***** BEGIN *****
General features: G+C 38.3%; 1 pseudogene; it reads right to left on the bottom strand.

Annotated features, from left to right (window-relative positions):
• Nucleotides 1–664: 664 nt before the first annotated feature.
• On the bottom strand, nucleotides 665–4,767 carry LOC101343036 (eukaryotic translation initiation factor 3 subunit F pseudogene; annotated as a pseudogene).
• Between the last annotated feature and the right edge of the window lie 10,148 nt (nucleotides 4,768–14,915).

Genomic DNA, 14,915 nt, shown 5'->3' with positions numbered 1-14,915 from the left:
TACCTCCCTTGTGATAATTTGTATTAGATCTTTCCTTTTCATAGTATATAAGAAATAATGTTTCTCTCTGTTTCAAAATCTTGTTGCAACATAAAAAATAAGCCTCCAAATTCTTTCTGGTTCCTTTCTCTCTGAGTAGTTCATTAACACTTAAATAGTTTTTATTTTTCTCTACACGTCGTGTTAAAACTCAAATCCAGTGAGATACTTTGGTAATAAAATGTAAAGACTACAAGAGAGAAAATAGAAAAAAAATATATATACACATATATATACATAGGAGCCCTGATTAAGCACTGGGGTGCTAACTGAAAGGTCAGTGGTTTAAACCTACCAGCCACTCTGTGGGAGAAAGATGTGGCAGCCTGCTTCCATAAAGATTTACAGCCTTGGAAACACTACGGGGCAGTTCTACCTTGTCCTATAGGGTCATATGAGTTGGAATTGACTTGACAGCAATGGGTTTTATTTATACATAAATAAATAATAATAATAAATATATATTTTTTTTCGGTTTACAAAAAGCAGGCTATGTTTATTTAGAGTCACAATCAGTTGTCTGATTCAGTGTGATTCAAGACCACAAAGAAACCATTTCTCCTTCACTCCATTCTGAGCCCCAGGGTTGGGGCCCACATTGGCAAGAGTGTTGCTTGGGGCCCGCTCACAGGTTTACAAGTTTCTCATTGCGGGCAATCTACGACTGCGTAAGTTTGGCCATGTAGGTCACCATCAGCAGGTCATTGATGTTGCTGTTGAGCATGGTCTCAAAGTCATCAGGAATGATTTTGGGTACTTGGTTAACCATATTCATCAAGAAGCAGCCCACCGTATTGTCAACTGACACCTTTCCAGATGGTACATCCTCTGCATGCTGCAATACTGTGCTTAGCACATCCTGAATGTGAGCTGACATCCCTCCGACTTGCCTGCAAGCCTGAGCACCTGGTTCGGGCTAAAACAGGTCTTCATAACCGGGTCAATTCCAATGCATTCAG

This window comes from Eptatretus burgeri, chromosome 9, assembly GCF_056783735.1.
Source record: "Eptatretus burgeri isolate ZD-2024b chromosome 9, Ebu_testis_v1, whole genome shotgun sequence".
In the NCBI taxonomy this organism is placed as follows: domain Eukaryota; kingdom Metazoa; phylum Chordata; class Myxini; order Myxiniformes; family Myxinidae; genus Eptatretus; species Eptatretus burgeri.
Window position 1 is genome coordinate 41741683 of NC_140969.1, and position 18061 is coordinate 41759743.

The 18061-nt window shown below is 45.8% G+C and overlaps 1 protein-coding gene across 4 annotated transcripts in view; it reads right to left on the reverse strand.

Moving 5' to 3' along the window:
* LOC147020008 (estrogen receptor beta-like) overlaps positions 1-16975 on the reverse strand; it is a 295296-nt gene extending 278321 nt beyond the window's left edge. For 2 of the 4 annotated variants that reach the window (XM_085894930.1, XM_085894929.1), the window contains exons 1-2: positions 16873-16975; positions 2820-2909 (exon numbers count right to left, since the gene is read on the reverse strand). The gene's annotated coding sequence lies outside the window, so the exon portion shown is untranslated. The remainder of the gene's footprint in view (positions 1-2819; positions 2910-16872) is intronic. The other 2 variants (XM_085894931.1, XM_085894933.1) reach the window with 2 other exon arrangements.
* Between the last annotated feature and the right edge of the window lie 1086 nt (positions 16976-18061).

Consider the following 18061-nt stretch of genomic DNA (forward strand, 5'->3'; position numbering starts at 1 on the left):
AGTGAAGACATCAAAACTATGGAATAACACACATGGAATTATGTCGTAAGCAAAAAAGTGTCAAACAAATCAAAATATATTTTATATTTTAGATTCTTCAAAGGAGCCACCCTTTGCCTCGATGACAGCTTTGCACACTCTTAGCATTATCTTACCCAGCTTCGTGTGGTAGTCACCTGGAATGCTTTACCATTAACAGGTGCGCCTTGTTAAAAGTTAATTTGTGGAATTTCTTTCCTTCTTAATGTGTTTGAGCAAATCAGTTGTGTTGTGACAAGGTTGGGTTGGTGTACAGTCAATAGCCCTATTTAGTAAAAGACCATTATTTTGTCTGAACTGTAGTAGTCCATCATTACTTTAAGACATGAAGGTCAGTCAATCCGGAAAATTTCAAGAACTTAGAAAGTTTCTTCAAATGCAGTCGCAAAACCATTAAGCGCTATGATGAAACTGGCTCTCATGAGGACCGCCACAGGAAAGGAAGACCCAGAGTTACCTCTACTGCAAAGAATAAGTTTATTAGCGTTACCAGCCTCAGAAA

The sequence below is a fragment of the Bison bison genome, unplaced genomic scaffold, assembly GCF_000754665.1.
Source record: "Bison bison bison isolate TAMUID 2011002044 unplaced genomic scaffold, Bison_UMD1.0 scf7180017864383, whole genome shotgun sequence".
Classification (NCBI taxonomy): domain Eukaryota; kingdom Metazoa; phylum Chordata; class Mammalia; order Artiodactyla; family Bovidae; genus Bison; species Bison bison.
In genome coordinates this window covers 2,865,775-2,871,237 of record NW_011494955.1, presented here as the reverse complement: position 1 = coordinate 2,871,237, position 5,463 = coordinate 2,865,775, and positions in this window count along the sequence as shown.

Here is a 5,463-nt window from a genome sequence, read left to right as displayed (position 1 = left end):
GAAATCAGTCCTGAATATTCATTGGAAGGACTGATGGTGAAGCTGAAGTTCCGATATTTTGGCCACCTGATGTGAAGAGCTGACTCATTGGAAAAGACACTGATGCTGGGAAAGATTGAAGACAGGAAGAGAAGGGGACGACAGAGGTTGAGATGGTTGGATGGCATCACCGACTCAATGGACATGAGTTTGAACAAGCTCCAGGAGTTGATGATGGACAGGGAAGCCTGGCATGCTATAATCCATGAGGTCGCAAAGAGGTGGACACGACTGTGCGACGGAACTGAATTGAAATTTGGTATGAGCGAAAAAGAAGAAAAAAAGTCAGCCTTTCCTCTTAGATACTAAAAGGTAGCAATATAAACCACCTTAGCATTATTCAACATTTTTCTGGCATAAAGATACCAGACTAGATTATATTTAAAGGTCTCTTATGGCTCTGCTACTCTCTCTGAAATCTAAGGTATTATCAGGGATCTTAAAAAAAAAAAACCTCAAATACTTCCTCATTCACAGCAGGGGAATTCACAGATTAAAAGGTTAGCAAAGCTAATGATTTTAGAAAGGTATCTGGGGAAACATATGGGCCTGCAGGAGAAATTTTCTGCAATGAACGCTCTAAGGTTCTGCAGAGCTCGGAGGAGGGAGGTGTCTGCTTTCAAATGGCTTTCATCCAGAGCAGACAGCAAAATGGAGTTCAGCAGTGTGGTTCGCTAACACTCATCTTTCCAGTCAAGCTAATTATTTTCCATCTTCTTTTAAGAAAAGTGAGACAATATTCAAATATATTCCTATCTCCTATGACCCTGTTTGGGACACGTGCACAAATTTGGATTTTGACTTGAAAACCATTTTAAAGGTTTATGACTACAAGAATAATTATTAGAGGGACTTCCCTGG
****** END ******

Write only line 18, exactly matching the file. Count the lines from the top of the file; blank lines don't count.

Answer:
The sequence below is a fragment of the Bison bison genome, unplaced genomic scaffold, assembly GCF_000754665.1.